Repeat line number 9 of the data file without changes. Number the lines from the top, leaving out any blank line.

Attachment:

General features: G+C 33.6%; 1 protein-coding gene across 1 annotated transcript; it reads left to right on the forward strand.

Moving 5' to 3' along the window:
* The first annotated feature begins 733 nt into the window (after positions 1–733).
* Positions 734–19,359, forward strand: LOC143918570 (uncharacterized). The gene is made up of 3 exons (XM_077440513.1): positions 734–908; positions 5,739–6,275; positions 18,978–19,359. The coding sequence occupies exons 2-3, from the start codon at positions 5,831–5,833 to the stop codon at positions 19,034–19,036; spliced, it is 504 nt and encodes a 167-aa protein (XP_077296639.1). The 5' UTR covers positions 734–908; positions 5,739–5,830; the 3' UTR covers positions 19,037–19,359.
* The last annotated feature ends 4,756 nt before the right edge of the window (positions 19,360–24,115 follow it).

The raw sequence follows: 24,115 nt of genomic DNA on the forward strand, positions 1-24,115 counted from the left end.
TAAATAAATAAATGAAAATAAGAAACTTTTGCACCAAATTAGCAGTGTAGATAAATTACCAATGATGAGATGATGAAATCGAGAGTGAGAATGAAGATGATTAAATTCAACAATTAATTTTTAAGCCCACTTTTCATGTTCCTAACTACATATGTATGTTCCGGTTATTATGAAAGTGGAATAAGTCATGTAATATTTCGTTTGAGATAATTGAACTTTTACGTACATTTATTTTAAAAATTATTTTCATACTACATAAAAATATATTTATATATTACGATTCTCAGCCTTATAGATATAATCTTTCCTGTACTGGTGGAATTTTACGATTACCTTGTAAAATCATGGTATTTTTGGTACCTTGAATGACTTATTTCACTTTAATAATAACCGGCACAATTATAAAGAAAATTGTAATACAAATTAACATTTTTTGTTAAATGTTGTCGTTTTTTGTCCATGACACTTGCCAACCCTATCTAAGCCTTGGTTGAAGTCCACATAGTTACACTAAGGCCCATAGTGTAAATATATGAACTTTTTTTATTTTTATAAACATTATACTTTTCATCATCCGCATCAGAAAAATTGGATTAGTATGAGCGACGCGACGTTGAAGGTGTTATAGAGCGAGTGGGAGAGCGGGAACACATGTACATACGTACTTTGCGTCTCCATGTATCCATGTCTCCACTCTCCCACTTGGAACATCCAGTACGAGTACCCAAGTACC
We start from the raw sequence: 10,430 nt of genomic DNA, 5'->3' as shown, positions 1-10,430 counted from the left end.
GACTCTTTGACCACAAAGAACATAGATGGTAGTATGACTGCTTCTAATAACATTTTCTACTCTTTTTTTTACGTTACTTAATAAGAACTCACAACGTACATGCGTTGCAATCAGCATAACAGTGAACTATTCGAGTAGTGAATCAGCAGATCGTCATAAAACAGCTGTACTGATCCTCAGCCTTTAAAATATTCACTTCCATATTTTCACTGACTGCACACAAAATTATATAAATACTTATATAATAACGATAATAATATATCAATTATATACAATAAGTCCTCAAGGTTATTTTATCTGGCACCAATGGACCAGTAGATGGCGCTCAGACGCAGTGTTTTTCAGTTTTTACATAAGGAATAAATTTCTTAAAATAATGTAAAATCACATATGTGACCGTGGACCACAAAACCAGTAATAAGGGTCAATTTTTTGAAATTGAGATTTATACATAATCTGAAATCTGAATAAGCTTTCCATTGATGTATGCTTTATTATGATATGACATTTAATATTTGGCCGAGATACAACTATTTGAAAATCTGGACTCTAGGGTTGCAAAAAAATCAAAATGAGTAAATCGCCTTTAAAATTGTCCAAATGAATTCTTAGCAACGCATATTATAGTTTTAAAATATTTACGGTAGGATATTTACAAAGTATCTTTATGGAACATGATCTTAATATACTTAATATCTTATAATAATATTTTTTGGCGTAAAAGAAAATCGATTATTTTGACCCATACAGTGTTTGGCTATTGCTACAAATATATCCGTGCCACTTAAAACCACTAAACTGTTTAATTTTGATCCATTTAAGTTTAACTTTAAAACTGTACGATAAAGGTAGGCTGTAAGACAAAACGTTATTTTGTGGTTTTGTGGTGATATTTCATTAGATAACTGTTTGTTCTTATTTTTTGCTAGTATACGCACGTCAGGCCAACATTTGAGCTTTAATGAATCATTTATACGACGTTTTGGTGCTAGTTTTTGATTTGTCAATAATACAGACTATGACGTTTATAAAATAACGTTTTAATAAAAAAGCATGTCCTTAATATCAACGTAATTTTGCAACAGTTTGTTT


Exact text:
GACTCTTTGACCACAAAGAACATAGATGGTAGTATGACTGCTTCTAATAACATTTTCTACTCTTTTTTTTACGTTACTTAATAAGAACTCACAACGTACATGCGTTGCAATCAGCATAACAGTGAACTATTCGAGTAGTGAATCAGCAGATCGTCATAAAACAGCTGTACTGATCCTCAGCCTTTAAAATATTCACTTCCATATTTTCACTGACTGCACACAAAATTATATAAATACTTATATAATAACGATAATAATATATCAATTATATACAATAAGTCCTCAAGGTTATTTTATCTGGCACCAATGGACCAGTAGATGGCGCTCAGACGCAGTGTTTTTCAGTTTTTACATAAGGAATAAATTTCTTAAAATAATGTAAAATCACATATGTGACCGTGGACCACAAAACCAGTAATAAGGGTCAATTTTTTGAAATTGAGATTTATACATAATCTGAAATCTGAATAAGCTTTCCATTGATGTATGCTTTATTATGATATGACATTTAATATTTGGCCGAGATACAACTATTTGAAAATCTGGACTCTAGGGTTGCAAAAAAATCAAAATGAGTAAATCGCCTTTAAAATTGTCCAAATGAATTCTTAGCAACGCATATTATAGTTTTAAAATATTTACGGTAGGATATTTACAAAGTATCTTTATGGAACATGATCTTAATATACTTAATATCTTATAATAATATTTTTTGGCGTAAAAGAAAATCGATTATTTTGACCCATACAGTGTTTGGCTATTGCTACAAATATATCCGTGCCACTTAAAACCACTAAACTGTTTAATTTTGATCCATTTAAGTTTAACTTTAAAACTGTACGATAAAGGTAGGCTGTAAGACAAAACGTTATTTTGTGGTTTTGTGGTGATATTTCATTAGATAACTGTTTGTTCTTATTTTTTGCTAGTATACGCACGTCAGGCCAACATTTGAGCTTTAATGAATCATTTATACGACGTTTTGGTGCTAGTTTTTGATTTGTCAATAATACAGACTATGACGTTTATAAAATAACGTTTTAATAAAAAAGCATGTCCTTAATATCAACGTAATTTTGCAACAGTTTGTTT